Swiss cantons are still trying to identify tourists from the UK and South Africa who are staying in their resorts or who fled to escape Covid quarantine. Canton Valais, home to many popular ski resorts such as Verbier and Zermatt, is struggling.This content was published on December 30, 2020 - 14:03
At the weekend an estimated 200 British tourists crept out of Verbier during the night, with hotel owners only realising what was going on when they saw breakfast trays outside room doors. The tourists face fines of up to CHF10,000 ($11,280).
On December 20 Switzerland halted all flights from Britain and South Africa because a new variant of the coronavirus, thought to be more infectious, had been detected in those countries. The Swiss authorities ordered all arrivals since December 14 to be quarantined retroactively for ten days from the date of arrival.
Jean-Bernard Moix, director of Health Promotion Valais, said on Tuesday that 863 people from Britain and 13 from South Africa – 876 in total – had so far been identified on Valais territory.
The canton had been notified of 291 arrivals since December 14 via lists drawn up by the Federal Office of Public Health. The other 585 people had been identified by the canton, in particular by tourist offices and municipalities, he said.
“But the figure of 876 does not reflect the reality,” Moix said. “It’s missing all those people who didn’t report to the authorities or who weren’t automatically included in the lists during a check.” In Zermatt, for example, according to the data collected, there were 125 tourists from these two countries and in Verbier 114. “But we know there are more.”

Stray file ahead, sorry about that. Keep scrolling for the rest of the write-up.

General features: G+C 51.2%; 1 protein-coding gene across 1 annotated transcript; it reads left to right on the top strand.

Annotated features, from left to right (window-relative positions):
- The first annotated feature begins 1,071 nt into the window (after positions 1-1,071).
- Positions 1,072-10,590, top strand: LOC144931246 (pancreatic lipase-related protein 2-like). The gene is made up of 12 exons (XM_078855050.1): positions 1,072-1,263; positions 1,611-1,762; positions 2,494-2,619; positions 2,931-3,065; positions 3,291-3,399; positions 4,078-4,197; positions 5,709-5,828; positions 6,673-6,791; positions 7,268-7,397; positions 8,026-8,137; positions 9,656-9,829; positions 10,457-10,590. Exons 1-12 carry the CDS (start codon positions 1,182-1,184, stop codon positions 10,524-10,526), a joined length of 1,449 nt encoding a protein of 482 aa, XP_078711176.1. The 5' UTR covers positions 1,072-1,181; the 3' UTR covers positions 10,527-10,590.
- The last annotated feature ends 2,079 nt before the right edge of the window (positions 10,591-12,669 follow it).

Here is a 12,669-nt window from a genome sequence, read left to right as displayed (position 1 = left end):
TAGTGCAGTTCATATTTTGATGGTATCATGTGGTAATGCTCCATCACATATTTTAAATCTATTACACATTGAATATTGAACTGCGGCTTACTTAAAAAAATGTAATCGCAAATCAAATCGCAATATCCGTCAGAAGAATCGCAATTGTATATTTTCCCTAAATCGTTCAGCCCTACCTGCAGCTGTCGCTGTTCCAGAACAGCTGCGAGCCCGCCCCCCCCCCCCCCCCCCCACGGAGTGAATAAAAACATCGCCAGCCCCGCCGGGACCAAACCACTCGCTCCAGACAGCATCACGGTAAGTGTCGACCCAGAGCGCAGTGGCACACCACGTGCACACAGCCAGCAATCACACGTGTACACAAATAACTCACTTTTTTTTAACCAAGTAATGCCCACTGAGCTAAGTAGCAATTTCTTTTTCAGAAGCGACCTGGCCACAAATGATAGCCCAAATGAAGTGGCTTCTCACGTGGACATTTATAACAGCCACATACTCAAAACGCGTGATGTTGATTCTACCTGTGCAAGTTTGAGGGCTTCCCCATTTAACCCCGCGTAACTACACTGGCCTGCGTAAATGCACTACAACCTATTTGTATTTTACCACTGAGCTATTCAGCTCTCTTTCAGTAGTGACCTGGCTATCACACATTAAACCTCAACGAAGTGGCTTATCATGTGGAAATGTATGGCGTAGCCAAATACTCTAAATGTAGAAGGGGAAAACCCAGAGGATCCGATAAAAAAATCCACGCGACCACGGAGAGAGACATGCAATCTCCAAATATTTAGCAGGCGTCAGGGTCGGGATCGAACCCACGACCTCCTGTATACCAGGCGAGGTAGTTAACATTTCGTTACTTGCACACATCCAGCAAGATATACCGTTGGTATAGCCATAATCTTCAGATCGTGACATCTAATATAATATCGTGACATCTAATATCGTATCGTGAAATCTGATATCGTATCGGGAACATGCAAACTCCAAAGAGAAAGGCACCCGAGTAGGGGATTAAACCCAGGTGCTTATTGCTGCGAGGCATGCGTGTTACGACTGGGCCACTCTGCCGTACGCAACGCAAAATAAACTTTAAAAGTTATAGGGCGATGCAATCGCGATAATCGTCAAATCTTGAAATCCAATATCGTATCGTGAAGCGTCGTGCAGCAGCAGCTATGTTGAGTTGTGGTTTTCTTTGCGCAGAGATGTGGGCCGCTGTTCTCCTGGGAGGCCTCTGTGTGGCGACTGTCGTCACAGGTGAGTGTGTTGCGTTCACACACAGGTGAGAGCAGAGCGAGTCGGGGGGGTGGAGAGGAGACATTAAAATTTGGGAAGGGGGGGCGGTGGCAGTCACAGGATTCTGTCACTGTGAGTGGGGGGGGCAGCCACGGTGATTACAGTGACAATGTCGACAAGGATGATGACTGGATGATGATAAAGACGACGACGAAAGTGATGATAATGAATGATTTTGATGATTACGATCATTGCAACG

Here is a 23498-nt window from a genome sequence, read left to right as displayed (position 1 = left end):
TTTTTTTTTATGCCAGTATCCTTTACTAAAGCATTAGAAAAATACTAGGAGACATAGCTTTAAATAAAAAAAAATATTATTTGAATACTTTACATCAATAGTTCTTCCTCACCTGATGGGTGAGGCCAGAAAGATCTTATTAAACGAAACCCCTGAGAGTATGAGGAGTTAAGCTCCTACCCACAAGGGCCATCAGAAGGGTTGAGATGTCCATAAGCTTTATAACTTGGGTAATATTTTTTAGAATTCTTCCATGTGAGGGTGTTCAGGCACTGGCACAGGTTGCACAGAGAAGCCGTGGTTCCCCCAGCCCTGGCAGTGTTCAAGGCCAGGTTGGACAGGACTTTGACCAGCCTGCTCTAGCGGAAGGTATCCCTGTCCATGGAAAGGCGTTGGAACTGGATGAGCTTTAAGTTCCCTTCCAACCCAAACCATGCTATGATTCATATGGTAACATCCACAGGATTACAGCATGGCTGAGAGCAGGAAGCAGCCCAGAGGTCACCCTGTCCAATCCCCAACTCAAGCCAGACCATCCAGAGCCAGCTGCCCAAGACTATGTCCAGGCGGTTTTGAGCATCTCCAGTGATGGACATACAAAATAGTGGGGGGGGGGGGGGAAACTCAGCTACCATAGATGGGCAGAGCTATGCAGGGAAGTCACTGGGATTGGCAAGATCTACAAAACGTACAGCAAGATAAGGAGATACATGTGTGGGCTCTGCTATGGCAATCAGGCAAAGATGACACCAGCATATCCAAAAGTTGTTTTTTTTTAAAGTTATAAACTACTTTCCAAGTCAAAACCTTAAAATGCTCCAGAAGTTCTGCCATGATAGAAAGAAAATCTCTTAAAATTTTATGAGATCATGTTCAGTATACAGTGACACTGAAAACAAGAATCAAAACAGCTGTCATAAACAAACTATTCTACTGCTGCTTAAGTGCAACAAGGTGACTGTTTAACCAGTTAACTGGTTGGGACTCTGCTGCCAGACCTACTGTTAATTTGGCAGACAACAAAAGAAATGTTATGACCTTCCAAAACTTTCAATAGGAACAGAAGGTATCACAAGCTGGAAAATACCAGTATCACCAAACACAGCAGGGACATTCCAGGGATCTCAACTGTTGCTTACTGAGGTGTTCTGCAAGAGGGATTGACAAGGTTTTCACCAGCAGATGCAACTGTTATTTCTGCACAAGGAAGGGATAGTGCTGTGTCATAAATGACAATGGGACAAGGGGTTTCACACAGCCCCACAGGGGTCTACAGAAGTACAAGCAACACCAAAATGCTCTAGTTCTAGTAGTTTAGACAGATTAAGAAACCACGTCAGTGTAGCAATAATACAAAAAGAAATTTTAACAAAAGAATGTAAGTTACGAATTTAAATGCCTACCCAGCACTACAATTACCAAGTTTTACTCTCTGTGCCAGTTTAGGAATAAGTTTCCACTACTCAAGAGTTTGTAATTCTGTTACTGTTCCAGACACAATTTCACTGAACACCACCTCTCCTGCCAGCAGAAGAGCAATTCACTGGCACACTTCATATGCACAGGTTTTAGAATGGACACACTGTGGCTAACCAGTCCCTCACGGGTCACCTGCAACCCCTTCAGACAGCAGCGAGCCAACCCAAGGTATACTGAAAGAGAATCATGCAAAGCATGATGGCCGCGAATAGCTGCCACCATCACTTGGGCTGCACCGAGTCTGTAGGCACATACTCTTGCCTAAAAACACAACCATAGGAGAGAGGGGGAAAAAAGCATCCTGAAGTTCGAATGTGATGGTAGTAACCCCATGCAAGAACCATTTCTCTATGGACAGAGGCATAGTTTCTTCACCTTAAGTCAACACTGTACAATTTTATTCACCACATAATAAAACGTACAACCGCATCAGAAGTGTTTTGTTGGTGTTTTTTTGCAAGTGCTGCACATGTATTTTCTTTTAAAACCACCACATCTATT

What’s more, of the 876 people identified, 269 couldn’t be found. “We know that these people were in Valais, but their exact whereabouts are unknown,” he said.
So far, seven cases of the new British strain of the coronavirus have been detected in Switzerland, including one in Valais. “The patient mentioned has been identified and further investigations are underway,” Moix said.
Moix pointed out that tourists from Britain or South Africa would not be traced after completing their ten-day quarantine and could move around Switzerland freely.
“At the moment 351 of the 876 people who were initially identified are still in quarantine. The others have ended their isolation and some have returned home,” he said.
Valais took the tracing of British tourists very seriously from the beginning, Moix stressed. He said the Valais health department had sent its lists to the cantonal police, who carried out 150 checks. Twelve people had not stayed at the quarantine address given, he said, adding that they could be reported to the public prosecutor’s office if criminal offences were committed.